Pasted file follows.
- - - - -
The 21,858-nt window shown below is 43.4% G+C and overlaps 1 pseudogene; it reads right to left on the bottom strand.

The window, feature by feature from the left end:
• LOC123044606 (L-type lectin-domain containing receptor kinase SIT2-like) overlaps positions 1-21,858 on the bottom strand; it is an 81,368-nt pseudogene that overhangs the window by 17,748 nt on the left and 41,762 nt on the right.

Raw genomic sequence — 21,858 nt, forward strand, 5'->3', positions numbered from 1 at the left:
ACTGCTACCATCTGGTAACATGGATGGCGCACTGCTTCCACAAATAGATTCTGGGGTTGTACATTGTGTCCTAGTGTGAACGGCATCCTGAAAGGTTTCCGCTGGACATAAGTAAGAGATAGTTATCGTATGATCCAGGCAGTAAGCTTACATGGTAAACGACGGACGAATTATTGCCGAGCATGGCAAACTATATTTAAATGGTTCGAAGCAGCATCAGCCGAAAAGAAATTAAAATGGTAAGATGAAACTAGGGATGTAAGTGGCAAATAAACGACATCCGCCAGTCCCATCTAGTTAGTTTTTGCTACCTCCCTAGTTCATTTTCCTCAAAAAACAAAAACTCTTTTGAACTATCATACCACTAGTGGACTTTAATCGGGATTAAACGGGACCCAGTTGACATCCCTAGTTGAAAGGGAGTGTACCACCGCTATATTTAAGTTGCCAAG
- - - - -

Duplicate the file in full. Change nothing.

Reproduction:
The 21,858-nt window shown below is 43.4% G+C and overlaps 1 pseudogene; it reads right to left on the bottom strand.

The window, feature by feature from the left end:
• LOC123044606 (L-type lectin-domain containing receptor kinase SIT2-like) overlaps positions 1-21,858 on the bottom strand; it is an 81,368-nt pseudogene that overhangs the window by 17,748 nt on the left and 41,762 nt on the right.

Raw genomic sequence — 21,858 nt, forward strand, 5'->3', positions numbered from 1 at the left:
ACTGCTACCATCTGGTAACATGGATGGCGCACTGCTTCCACAAATAGATTCTGGGGTTGTACATTGTGTCCTAGTGTGAACGGCATCCTGAAAGGTTTCCGCTGGACATAAGTAAGAGATAGTTATCGTATGATCCAGGCAGTAAGCTTACATGGTAAACGACGGACGAATTATTGCCGAGCATGGCAAACTATATTTAAATGGTTCGAAGCAGCATCAGCCGAAAAGAAATTAAAATGGTAAGATGAAACTAGGGATGTAAGTGGCAAATAAACGACATCCGCCAGTCCCATCTAGTTAGTTTTTGCTACCTCCCTAGTTCATTTTCCTCAAAAAACAAAAACTCTTTTGAACTATCATACCACTAGTGGACTTTAATCGGGATTAAACGGGACCCAGTTGACATCCCTAGTTGAAAGGGAGTGTACCACCGCTATATTTAAGTTGCCAAG